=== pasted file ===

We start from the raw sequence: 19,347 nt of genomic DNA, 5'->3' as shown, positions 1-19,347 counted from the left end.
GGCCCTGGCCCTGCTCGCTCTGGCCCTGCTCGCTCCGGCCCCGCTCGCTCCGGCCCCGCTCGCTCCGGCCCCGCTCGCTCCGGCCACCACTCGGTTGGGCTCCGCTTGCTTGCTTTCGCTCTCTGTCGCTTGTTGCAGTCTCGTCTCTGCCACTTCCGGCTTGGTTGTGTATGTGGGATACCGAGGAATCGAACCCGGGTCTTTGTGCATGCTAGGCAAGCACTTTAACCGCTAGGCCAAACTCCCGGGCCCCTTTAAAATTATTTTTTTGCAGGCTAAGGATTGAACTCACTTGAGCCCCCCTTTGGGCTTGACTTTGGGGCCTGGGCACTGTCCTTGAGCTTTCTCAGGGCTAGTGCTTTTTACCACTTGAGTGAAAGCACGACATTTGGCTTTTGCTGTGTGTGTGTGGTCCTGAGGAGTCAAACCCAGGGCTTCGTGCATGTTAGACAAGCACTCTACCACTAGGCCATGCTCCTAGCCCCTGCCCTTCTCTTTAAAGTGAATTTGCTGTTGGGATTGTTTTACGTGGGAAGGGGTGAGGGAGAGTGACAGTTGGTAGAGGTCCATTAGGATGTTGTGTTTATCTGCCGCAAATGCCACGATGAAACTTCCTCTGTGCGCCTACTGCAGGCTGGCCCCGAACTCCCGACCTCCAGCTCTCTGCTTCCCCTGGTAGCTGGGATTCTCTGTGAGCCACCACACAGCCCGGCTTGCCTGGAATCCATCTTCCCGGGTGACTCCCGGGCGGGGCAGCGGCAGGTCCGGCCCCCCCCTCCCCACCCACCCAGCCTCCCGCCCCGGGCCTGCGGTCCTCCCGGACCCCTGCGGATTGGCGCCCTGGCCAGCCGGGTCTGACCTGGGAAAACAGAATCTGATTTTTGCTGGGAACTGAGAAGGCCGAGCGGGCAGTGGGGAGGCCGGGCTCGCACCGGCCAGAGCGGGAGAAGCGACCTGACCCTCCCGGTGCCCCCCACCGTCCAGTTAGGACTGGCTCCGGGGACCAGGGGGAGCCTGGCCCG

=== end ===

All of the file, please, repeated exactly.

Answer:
We start from the raw sequence: 19,347 nt of genomic DNA, 5'->3' as shown, positions 1-19,347 counted from the left end.
GGCCCTGGCCCTGCTCGCTCTGGCCCTGCTCGCTCCGGCCCCGCTCGCTCCGGCCCCGCTCGCTCCGGCCCCGCTCGCTCCGGCCACCACTCGGTTGGGCTCCGCTTGCTTGCTTTCGCTCTCTGTCGCTTGTTGCAGTCTCGTCTCTGCCACTTCCGGCTTGGTTGTGTATGTGGGATACCGAGGAATCGAACCCGGGTCTTTGTGCATGCTAGGCAAGCACTTTAACCGCTAGGCCAAACTCCCGGGCCCCTTTAAAATTATTTTTTTGCAGGCTAAGGATTGAACTCACTTGAGCCCCCCTTTGGGCTTGACTTTGGGGCCTGGGCACTGTCCTTGAGCTTTCTCAGGGCTAGTGCTTTTTACCACTTGAGTGAAAGCACGACATTTGGCTTTTGCTGTGTGTGTGTGGTCCTGAGGAGTCAAACCCAGGGCTTCGTGCATGTTAGACAAGCACTCTACCACTAGGCCATGCTCCTAGCCCCTGCCCTTCTCTTTAAAGTGAATTTGCTGTTGGGATTGTTTTACGTGGGAAGGGGTGAGGGAGAGTGACAGTTGGTAGAGGTCCATTAGGATGTTGTGTTTATCTGCCGCAAATGCCACGATGAAACTTCCTCTGTGCGCCTACTGCAGGCTGGCCCCGAACTCCCGACCTCCAGCTCTCTGCTTCCCCTGGTAGCTGGGATTCTCTGTGAGCCACCACACAGCCCGGCTTGCCTGGAATCCATCTTCCCGGGTGACTCCCGGGCGGGGCAGCGGCAGGTCCGGCCCCCCCCTCCCCACCCACCCAGCCTCCCGCCCCGGGCCTGCGGTCCTCCCGGACCCCTGCGGATTGGCGCCCTGGCCAGCCGGGTCTGACCTGGGAAAACAGAATCTGATTTTTGCTGGGAACTGAGAAGGCCGAGCGGGCAGTGGGGAGGCCGGGCTCGCACCGGCCAGAGCGGGAGAAGCGACCTGACCCTCCCGGTGCCCCCCACCGTCCAGTTAGGACTGGCTCCGGGGACCAGGGGGAGCCTGGCCCG